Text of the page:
Cherington began by wishing his former boss "great fortune in his next venture" and noted that he is not similar to Epstein in that he can't play the guitar, nor does he own a gorilla suit, hearkening back to how Epstein sneaked out of Fenway and avoided reporters when he resigned in 2005.

Cherington, who is considered a patient, as opposed to Epstein who has a reputation for being impatient, may have taken a shot at Epstein by saying that you "have to walk the walk, not just talk the talk, on our due diligence in the decision-making process." Cherington said that the free-agent signings in recent years haven't been good enough. He also wants to be active in acquiring international talent, wanting the best players from around the world.

Earlier on Tuesday, Epstein spoke bout Cherington's readiness to take over the role, mentioning in an op-ed piece for the Boston Globe that Cherington had been discussed as his successor this summer, with an initial plan of Epstein departing after 2012. "If not for the complete confidence I have in Ben... I could not in good conscience leave the organization at this time. But there is no one in baseball more qualified to be the next general manager of the Red Sox.

"Ben is infinitely more prepared than I was when I took over nine years ago. He’s been an area scout, an international scout, an advance scout, a farm director, and he’s supervised drafts. Ben is honest and insightful, fearless and friendly - and he is ready to lead this organization forward."

Cherington, a New Hampshire native, has been with the Red Sox for 13 seasons and had served as assistant GM since January 2009, ascending to the role when Jed Hoyer became GM of the Padres. Cherington and Hoyer also served briefly as interim GM when Epstein resigned in 2005. Prior to his role, he oversaw the farm system including developing such players as Daniel Bard, Clay Buchholz, Jacoby Ellsbury and Jed Lowrie.

Speaking of the farm system, Cherington believes the Red Sox system is "stronger and deeper than ever," although he did admit much of the talent is low. Boston's high minors have entered a bit of a fallow period as part of a cycle, but the low minors is highly regarded, even after dealing away several top prospects for Adrian Gonzalez prior to the season.

The 37-year-old also addressed the 2011 team, saying the team is eager to move on. "I believe there's a great motivation [on the part of the players] to clean up whatever does need to be cleaned up. ... We are going to have a very good team in 2012."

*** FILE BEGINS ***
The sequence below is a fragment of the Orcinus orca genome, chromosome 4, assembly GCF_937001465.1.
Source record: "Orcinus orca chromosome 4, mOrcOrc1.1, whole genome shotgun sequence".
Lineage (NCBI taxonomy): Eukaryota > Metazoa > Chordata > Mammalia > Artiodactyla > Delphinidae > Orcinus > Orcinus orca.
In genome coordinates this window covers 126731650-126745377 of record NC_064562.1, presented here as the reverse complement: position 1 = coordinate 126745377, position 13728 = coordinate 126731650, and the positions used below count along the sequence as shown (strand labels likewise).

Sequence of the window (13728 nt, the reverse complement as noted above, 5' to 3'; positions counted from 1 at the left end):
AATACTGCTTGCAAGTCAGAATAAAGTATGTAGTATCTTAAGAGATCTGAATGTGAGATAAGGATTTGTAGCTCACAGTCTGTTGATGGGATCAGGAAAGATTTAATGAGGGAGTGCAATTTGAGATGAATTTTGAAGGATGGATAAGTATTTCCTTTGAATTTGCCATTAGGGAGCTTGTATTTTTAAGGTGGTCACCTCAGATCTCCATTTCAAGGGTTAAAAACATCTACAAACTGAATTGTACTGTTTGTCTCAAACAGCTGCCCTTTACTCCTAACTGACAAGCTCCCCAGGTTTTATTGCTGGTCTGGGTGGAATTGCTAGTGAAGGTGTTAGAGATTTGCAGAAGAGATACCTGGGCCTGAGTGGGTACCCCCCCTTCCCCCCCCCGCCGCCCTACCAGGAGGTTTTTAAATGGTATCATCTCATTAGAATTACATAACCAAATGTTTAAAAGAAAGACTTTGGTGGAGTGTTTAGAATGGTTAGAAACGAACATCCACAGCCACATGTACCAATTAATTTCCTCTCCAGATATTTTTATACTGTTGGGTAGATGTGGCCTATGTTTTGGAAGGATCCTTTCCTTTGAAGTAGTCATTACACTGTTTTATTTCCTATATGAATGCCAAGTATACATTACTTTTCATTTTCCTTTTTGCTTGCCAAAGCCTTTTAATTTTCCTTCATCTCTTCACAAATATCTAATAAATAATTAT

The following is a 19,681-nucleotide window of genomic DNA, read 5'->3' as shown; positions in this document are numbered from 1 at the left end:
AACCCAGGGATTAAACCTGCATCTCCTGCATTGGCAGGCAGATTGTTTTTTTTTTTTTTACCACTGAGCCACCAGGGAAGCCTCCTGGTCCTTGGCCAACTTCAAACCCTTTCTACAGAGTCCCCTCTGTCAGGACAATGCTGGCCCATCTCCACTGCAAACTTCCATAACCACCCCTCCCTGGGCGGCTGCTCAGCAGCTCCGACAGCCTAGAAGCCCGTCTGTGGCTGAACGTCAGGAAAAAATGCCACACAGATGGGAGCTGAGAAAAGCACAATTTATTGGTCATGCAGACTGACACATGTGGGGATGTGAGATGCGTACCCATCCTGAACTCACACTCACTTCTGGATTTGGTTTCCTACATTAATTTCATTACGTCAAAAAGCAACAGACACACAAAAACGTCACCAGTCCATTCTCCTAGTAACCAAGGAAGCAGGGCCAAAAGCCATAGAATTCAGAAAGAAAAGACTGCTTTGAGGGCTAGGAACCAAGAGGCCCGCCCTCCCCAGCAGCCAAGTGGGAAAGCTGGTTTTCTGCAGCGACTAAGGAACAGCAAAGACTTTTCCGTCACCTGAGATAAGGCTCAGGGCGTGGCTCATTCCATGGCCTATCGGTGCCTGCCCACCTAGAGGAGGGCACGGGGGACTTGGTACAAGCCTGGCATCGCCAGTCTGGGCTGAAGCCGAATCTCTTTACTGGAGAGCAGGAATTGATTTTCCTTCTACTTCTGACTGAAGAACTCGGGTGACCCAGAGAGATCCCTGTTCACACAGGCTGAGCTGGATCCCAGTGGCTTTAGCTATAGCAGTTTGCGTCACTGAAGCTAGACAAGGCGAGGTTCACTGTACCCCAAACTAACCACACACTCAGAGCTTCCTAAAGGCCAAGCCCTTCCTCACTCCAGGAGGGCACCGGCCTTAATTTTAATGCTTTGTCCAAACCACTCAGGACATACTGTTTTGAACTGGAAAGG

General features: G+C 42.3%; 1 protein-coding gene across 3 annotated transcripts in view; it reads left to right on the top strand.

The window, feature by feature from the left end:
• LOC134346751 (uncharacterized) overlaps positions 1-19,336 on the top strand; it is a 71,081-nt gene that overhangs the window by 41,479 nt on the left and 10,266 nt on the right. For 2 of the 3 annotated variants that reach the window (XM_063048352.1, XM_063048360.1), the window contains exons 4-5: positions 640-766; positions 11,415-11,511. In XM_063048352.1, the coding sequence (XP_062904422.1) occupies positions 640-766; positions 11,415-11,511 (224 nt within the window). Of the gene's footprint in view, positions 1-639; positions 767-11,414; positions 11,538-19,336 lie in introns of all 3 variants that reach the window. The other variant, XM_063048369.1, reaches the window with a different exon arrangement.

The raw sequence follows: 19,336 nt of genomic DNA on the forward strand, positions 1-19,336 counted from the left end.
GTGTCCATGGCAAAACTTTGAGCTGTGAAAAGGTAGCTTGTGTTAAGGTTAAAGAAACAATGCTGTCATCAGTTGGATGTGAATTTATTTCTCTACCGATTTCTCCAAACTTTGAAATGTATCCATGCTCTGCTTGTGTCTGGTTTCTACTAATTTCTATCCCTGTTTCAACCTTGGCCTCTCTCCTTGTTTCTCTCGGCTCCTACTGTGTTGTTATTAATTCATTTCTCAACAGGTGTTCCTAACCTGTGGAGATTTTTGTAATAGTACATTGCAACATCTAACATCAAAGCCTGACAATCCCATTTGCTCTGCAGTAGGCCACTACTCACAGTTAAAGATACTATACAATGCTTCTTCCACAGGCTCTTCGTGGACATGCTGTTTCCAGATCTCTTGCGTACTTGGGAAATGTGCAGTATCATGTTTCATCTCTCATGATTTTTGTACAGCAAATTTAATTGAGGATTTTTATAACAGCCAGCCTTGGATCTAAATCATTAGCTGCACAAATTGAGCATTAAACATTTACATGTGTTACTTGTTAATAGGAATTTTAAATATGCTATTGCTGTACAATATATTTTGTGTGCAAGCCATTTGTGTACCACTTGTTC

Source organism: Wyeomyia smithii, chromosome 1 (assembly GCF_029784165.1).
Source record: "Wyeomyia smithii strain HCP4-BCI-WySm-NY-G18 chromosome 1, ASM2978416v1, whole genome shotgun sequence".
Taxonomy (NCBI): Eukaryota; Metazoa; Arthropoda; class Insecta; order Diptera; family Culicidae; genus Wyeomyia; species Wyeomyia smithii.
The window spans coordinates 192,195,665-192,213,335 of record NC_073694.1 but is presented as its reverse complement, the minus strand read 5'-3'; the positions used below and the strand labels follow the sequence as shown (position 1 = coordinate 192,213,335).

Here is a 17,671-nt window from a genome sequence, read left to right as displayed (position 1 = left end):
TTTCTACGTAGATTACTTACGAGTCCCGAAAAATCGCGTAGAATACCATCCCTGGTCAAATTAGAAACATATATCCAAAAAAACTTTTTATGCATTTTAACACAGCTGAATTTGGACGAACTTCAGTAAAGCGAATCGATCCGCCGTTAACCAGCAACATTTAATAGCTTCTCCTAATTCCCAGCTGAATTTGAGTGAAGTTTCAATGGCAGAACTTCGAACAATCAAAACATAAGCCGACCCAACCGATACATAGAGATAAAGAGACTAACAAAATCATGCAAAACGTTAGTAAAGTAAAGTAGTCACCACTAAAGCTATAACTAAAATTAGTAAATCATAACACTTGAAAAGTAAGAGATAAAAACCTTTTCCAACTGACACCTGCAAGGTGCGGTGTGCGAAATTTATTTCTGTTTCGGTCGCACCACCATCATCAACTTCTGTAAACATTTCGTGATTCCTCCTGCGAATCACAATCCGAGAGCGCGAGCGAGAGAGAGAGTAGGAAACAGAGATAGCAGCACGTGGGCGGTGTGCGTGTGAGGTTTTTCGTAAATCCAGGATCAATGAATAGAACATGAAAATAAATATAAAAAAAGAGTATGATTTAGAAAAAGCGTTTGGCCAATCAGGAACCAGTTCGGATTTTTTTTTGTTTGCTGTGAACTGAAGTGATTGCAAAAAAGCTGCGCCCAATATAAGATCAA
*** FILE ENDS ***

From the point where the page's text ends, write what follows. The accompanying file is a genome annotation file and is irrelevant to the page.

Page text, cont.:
However, Cherington did caution that things might change moving forward. Not necessarily because what was done previously was incorrect, or even a difference of opinion, but because  "what's going to work moving forward is not necessarily what's worked in the past."

Cherington did mention that Boston's pitching depth has to improve, and "most likely we’ll do that through some good, creative buy-low acquisitions." With Daisuke Matsuzaka recovering from Tommy John surgery and unlikely to return until midway through 2012 at the earliest and now John Lackey needing his own Tommy John surgery which will knock him out for all of 2012, the Red Sox will have their work cut out for them in addressing the rotation. Cherington also said the team needs a right-handed outfielder, and spoke about Carl Crawford, saying time would need to be spent with the outfielder this offseason. Crawford, who signed a seven-year, $142 million deal prior to 2011, had an awful season and then heard his owner, John Henry, saying he didn't support the move.

"I was one of the strongest proponents of signing Carl Crawford, Cherington said. "I believe in him."

Regarding the search for a new manager, Cherington said the team will move "swiftly" but pointed out that Francona was not hired until Thanksgiving in 2004, so we could be in for a bit of a process. "I want a manager who has a strong voice," he said. "We need the right person."
For more baseball news, rumors and analysis, follow @EyeonBaseball on Twitter or subscribe to the RSS feed.

Posted on: October 25, 2011 2:32 pm

Torre: Up to teams to police beer

TorreBy Evan Brunell

Joe Torre, the executive vice president of baseball operations for MLB, joined ESPN Radio on Tuesday to touch on a wide range of topics, including beer in the clubhouse. Torre previously said baseball was looking into the extent of drinking beer in the Red Sox clubhouse and was considering a ban across baseball.